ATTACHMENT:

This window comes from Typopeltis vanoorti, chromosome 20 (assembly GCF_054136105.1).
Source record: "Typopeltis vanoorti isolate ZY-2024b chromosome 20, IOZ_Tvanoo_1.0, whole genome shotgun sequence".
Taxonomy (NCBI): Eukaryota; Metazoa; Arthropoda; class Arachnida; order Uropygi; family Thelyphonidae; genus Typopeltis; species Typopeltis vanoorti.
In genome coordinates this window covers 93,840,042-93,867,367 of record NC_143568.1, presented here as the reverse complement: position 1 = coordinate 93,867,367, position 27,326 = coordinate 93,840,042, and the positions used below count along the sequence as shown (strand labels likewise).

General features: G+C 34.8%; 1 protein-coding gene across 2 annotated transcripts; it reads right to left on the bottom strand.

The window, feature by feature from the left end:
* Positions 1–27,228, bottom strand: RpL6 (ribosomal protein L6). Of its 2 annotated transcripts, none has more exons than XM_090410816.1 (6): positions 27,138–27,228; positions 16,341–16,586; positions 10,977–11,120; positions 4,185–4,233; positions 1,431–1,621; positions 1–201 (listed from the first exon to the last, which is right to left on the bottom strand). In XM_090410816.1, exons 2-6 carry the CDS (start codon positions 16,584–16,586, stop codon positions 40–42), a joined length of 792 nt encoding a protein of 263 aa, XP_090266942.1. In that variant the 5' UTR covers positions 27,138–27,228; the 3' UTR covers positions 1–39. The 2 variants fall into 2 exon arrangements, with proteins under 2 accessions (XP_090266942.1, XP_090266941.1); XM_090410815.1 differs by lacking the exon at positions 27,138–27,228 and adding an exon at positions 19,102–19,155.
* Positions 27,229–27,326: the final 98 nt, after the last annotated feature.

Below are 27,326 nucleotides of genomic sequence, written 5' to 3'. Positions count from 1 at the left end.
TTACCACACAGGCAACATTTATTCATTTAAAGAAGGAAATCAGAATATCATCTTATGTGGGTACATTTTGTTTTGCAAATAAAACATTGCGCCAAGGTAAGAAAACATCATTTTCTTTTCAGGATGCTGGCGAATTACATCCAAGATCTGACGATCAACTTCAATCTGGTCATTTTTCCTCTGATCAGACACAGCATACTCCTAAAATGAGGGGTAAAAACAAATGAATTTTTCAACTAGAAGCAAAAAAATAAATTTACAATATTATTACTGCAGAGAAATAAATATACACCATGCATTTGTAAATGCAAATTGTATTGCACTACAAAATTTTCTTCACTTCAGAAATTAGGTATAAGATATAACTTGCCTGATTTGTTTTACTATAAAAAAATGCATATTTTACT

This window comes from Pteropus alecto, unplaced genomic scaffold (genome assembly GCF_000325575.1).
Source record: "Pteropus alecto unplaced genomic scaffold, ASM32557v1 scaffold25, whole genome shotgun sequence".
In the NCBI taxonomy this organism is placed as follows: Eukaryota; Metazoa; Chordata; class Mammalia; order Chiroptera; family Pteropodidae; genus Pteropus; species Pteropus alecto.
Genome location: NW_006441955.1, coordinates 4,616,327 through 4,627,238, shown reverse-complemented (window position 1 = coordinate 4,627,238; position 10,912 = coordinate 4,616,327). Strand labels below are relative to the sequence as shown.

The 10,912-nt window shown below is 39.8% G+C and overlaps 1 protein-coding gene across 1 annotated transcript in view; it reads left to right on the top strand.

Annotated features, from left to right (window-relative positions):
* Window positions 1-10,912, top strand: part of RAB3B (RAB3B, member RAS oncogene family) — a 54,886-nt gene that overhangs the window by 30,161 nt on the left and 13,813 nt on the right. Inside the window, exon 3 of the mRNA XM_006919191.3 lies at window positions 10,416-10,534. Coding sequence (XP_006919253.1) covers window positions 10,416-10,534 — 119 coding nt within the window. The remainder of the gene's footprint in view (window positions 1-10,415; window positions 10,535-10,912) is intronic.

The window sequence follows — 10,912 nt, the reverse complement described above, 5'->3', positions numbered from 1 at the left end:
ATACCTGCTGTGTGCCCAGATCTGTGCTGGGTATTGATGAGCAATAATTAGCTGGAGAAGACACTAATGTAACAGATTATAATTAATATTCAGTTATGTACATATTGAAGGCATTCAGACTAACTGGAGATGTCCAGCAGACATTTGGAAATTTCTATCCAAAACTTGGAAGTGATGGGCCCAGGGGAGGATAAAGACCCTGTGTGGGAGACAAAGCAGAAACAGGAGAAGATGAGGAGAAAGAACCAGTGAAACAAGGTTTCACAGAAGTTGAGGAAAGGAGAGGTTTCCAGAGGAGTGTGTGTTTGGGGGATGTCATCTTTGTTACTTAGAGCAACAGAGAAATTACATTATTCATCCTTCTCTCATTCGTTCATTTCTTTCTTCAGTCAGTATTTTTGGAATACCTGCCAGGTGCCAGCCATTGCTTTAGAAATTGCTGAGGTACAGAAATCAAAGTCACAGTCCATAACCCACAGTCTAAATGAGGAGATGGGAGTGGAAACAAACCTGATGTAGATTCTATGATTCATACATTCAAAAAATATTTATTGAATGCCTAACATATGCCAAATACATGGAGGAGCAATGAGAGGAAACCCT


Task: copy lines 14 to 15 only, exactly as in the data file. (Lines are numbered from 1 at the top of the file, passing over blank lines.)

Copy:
Genome location: NW_006441955.1, coordinates 4,616,327 through 4,627,238, shown reverse-complemented (window position 1 = coordinate 4,627,238; position 10,912 = coordinate 4,616,327). Strand labels below are relative to the sequence as shown.

The 10,912-nt window shown below is 39.8% G+C and overlaps 1 protein-coding gene across 1 annotated transcript in view; it reads left to right on the top strand.